• 5. RBG STREET SCHOLARS THINK TANK Last Updated July, 2010Frantz Fanon While in France Frantz Fanon wrote his first book, Black Skin, White Mask, an analysis of the impact of colonial subjugation on the black psyche. This book was a very personal account of Fanon’s experience being black: as a man, an intellectual, and a party to a French education. Although Fanon wrote the book while still in France, most of his other work was written while in North Africa (in particular Algeria). It was during this time that he produced his greatest works, A Dying Colonialism and perhaps the most important work on decolonization yet written, The Wretched of the Earth.. In it, Fanon lucidly analyzes the role of class,race, national culture and violence in the struggle for national liberation. In this seminal workFanon expounded his views on the liberating role of violence for the colonized, as well as thegeneral necessity of violence in the anti-colonial struggle. Both books firmly established Fanonin the eyes of much of the Third World as the leading anti-colonial thinker of the 20th century. In1959 he compiled his essays on Algeria in a book called LAn Cinq: De la RévolutionAlgérienne.Black Power Black Power was a political movement expressing a new racial consciousness among black people in the United States in the 1960s and 1970s. Black Power represented both a conclusion to the decades civil rights movement and an alternative means of combating the racism that persisted despite the efforts of black activists during the early 1960s. The meaning of Black Power was debated vigorously while the movement was in progress. To some it represented African-Americans insistence on racial dignity and self-reliance, which was usually interpreted as economic and political independence, as well as freedom from European American authority. These themes had beenadvanced most forcefully in the early 1960s by Malcolm X. He argued that black people shouldfocus on improving their own communities, rather than striving for complete integration, and thatblack people had a duty to retaliate against violent assaults. The publication of TheAutobiography of Malcolm X (1965) created further support for the idea of African-Americanself-determination and had a strong influence on the emerging leaders of the Black Powermovement. Other interpreters of Black Power emphasized the cultural heritage of black people,especially the African roots of their identity. This view encouraged study and celebration of blackhistory and culture. In the late 1960s black college students requested curricula in African-American studies that explored their distinctive culture and history. Still another view of blackPower called for a revolutionary political struggle to reject racism and economic exploitation inthe United States and abroad, as well as colonialism. This interpretation encouraged thealliance of non-whites, including Hispanics and Asians, to improve the quality of their lives. 5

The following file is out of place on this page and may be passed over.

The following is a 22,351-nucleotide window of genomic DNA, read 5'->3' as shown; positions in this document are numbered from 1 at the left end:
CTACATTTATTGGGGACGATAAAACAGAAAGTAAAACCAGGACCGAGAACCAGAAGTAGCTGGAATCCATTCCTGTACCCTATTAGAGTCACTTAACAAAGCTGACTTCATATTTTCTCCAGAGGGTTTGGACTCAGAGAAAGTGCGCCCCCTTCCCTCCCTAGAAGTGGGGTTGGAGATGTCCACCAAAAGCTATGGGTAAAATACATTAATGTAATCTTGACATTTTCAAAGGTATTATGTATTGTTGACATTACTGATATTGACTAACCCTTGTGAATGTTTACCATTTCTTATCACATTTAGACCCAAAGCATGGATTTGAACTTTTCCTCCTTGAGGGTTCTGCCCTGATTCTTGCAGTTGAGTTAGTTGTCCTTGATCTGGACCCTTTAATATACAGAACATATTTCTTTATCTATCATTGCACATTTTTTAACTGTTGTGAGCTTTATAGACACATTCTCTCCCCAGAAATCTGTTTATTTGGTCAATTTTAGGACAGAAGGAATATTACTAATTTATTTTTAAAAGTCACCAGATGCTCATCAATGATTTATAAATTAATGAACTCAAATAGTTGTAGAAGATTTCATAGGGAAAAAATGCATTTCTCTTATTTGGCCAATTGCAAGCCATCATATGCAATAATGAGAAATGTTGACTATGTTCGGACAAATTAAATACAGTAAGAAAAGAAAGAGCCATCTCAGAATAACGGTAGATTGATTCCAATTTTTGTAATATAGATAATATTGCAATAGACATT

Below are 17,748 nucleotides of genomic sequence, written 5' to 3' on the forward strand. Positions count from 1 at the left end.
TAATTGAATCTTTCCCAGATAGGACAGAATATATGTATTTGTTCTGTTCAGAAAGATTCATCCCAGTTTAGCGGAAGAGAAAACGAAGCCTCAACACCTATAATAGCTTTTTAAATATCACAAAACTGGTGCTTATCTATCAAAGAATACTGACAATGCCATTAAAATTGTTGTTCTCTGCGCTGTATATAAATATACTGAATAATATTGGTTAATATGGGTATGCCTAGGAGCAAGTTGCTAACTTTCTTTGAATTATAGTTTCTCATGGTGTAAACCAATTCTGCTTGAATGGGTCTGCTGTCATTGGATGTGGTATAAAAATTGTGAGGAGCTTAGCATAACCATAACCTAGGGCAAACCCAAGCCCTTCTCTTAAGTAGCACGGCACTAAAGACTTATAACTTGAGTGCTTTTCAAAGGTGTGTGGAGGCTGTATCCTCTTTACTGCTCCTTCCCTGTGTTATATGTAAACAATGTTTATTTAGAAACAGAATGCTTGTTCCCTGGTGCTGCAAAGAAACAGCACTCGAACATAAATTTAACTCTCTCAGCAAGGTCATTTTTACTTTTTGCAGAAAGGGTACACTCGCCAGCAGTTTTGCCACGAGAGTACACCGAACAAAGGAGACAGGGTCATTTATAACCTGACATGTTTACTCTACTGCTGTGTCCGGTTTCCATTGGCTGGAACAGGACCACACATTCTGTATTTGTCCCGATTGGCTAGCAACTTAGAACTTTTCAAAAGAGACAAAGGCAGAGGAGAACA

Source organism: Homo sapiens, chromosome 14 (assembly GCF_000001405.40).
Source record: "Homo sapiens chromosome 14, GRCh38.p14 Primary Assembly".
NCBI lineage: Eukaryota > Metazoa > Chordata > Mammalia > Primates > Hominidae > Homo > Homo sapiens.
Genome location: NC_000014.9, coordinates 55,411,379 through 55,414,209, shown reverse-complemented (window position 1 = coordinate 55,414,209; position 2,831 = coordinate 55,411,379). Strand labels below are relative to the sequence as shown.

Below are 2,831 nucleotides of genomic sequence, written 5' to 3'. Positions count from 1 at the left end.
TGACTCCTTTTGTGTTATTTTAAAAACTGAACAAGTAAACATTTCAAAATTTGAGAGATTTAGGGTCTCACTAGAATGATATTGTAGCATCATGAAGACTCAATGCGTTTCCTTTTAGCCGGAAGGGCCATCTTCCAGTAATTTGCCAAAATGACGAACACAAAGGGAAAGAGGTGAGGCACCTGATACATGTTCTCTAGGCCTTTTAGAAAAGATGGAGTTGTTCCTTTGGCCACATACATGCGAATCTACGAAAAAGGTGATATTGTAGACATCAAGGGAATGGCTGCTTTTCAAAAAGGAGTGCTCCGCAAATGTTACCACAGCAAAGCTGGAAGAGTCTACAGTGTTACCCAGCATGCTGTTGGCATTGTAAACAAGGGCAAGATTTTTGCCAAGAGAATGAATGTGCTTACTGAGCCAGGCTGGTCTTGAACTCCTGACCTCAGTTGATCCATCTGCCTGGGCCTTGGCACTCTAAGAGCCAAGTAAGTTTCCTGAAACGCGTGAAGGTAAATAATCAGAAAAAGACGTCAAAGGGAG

• 6. RBG STREET SCHOLARS THINK TANK Last Updated July, 2010Uhuru Movement The Uhuru Movement is the largest contemporary black movement advocating black nationalism and was founded in the 1980s in St. Petersburg, Florida. Composed mainly of the African Peoples Socialist Party, the Uhuru Movement also includes other organizations based in both Africa and the United States.These organizations are in the process of establishing a broader organization called the AfricanSocialist International. "Uhuru" is the Swahili word for freedom.The Republic of New Afrika (RNA) A was a social movement organization that proposed three objectives. First, the creation of an independent Black-majority country situated in the southeastern region of the United States. The vision for this country was first promulgated on March 31, 1968, at a Black Government Conference held in Detroit, Michigan, United States. Proponents of this vision layclaim to five Southern states (Louisiana, Mississippi, Alabama, Georgia, and South Carolina)and the Black-majority counties adjacent to this area in Arkansas, Tennessee and Florida. Asimilar claim is made for all the Black-majority counties and cities throughout the United States.Second, they demanded several billion dollars in reparations from the US government for thedamages inflicted on Black people by chattel enslavement, Jim Crow segregation, andpersistent modern-day forms of racism. Third, they demanded a referendum of all AfricanAmericans in order to decide what should be done with their citizenry. Regarding the latter, itwas claimed that Black people were not given the choice to decide in regard to what theywanted to do after emancipation.History of the RNA The Black Government Conference was convened by the Malcolm X Society and the Group on Advanced Leadership (GOAL), two influential Detroit-based organizations with broad followings. This weekend meeting produced a Declaration of Independence (signed by 100 conferees out of approximately 500), a constitution, and the framework for a provisional government. Robert F. Williams, a controversial human rights advocate then living in exile in China, was chosen as the first President of the provisional government; attorney MiltonHenry was named First Vice President (a student of Malcolm Xs teachings); and BettyShabazz, widow of Malcolm X, served as Second Vice President.The Provisional Government of the Republic of New Afrika (PG-RNA) advocated/advocates aform of cooperative economics through the building of New Communities—named after theUjamaa concept promoted by Tanzanian President Julius Nyerere; militant self-defense throughthe building of local Peoples Militias and an aboveground standing army called the BlackLegion; and respect for international law through the building of organizations that champion theright of self-determination for people of African descent.During its existence, the organization was involved in numerous controversial issues. Forexample, it attempted to assist Oceanhill-Brownsville in seceding from the United States duringthe conflict that took place there. Additionally, it was involved with shootouts at New Bethel 6